from National Geographic
Posted by Dan Stone of National Geographic Magazine in Change Reaction on December 6, 2012
It’s a core part of California lore. Back in 1848, golden rocks were discovered in the hills north of Sacramento.The value of the element caught attention nationally, drawing thousands of hopeful miners out to northern California. The small state trading post of San Francisco quickly boomed into a large city.
Gold mining still happens today, with higher yields than ever before. Considering mining’s impact on the planet, and the global appetite for gold, we decided to visit a working mine near Shasta, California. . . . Read Complete Report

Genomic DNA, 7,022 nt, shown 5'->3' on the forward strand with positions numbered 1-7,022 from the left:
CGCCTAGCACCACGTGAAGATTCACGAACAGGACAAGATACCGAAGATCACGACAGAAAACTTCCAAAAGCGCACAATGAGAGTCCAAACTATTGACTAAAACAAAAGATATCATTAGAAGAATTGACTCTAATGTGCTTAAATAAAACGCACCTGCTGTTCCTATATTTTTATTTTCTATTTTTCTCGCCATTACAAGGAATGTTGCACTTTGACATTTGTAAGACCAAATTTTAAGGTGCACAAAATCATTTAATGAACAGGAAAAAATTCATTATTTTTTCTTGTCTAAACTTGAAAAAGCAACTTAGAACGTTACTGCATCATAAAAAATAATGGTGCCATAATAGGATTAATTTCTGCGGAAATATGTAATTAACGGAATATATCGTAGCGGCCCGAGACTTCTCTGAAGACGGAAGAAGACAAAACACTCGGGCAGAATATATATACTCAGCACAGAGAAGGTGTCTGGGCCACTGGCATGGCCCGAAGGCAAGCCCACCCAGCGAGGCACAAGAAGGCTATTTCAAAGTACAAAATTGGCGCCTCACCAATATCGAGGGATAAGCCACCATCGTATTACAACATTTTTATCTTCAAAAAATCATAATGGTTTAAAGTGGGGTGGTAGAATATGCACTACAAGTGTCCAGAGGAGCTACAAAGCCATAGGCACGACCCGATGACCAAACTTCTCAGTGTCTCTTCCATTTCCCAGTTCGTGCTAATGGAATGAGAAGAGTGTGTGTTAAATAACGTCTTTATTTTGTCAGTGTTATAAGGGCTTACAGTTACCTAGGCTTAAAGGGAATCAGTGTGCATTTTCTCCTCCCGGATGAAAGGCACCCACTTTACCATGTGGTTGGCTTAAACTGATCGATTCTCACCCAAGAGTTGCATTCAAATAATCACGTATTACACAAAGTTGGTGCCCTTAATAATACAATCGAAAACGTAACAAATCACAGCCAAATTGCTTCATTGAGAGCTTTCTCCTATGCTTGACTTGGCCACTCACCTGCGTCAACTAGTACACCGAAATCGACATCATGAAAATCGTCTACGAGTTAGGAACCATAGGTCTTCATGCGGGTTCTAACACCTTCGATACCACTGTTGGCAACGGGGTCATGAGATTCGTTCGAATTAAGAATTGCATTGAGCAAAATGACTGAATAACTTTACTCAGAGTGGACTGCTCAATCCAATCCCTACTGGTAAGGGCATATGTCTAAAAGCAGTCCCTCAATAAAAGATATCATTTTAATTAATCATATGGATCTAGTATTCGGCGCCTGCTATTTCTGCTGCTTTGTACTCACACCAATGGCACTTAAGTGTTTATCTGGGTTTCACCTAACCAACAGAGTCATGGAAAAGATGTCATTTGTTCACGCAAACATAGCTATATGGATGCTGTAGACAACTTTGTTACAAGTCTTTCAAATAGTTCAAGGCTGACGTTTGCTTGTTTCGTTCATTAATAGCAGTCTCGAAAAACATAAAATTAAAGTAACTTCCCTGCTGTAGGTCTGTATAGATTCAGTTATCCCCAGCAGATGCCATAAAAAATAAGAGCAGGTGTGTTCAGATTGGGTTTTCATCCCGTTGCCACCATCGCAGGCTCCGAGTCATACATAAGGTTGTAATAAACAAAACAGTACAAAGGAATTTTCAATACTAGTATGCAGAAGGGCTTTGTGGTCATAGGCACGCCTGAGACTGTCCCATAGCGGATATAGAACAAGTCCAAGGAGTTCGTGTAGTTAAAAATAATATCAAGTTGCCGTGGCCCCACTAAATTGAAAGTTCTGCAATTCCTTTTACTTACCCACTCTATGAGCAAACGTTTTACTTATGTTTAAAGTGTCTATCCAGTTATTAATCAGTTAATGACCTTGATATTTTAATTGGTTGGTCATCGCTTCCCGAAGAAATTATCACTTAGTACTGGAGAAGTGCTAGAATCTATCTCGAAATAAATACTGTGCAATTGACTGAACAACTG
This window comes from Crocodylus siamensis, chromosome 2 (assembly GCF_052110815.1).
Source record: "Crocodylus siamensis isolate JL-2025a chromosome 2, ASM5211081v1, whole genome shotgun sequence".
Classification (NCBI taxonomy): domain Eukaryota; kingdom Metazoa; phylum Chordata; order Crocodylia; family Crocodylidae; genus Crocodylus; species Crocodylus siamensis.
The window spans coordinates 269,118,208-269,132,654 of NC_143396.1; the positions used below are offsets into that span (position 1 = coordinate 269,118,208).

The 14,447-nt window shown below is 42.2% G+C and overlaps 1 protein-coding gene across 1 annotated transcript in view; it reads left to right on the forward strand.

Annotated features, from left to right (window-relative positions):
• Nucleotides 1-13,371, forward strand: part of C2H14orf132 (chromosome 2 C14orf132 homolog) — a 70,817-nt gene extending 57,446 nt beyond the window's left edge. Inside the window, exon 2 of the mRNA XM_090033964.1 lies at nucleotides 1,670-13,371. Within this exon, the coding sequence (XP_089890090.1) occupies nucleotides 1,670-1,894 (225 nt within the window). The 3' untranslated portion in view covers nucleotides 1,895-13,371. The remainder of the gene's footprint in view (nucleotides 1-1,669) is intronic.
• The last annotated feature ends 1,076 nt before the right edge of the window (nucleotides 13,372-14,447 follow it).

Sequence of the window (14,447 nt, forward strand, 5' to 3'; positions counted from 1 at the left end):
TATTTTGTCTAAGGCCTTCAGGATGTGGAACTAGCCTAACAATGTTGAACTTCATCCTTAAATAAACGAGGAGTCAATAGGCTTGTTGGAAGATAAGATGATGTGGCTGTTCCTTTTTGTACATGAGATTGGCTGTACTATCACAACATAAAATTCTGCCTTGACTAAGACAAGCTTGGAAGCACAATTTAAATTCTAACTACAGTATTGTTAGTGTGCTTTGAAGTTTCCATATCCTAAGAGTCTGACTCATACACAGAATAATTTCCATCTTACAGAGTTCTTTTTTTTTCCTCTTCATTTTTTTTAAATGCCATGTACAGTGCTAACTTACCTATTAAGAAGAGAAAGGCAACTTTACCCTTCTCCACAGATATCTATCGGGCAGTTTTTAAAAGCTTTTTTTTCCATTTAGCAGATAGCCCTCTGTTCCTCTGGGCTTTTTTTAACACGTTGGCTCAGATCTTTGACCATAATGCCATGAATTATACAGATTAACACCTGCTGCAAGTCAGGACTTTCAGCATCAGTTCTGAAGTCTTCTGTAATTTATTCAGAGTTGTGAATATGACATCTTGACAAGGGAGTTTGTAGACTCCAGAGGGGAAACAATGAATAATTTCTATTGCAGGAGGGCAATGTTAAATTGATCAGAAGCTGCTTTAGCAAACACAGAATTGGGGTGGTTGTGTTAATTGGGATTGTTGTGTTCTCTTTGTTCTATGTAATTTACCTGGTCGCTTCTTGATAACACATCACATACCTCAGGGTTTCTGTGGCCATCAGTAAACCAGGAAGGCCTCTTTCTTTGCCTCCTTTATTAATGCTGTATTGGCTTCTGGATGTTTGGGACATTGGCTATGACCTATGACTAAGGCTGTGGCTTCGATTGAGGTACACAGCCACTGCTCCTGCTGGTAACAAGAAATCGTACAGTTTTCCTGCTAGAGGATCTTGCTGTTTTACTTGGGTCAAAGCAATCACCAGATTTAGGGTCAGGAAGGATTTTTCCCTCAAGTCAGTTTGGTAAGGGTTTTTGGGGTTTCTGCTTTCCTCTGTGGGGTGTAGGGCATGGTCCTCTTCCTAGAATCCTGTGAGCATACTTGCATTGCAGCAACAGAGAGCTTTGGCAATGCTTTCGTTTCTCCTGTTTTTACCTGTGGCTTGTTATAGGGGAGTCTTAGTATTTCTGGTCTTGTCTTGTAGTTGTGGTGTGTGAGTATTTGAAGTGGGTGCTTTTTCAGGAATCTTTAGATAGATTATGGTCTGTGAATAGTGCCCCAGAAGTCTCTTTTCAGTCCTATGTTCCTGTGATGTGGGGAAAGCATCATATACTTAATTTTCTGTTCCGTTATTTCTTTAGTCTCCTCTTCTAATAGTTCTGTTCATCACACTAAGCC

from Science Daily
ScienceDaily (Nov. 12, 2012) — After emerging sometime before 1000 BC, the Maya rose to become the most advanced Pre-Columbian society in the Americas, thriving in jungle cities of tens of thousands of people, such as the one in Guatemala’s Tikal National Park. But after reaching its peak between 250 and 900 AD, the Maya civilization began to wane and exactly why has been an enduring mystery to scientists.
Writing in the Nov.-Dec. issue of theSoil Science of America Journal
), an interdisciplinary team led by Richard Terry, a Brigham Young University soil scientist, now describes its analysis of maize agriculture in the soils of Tikal . . . . Read Complete Report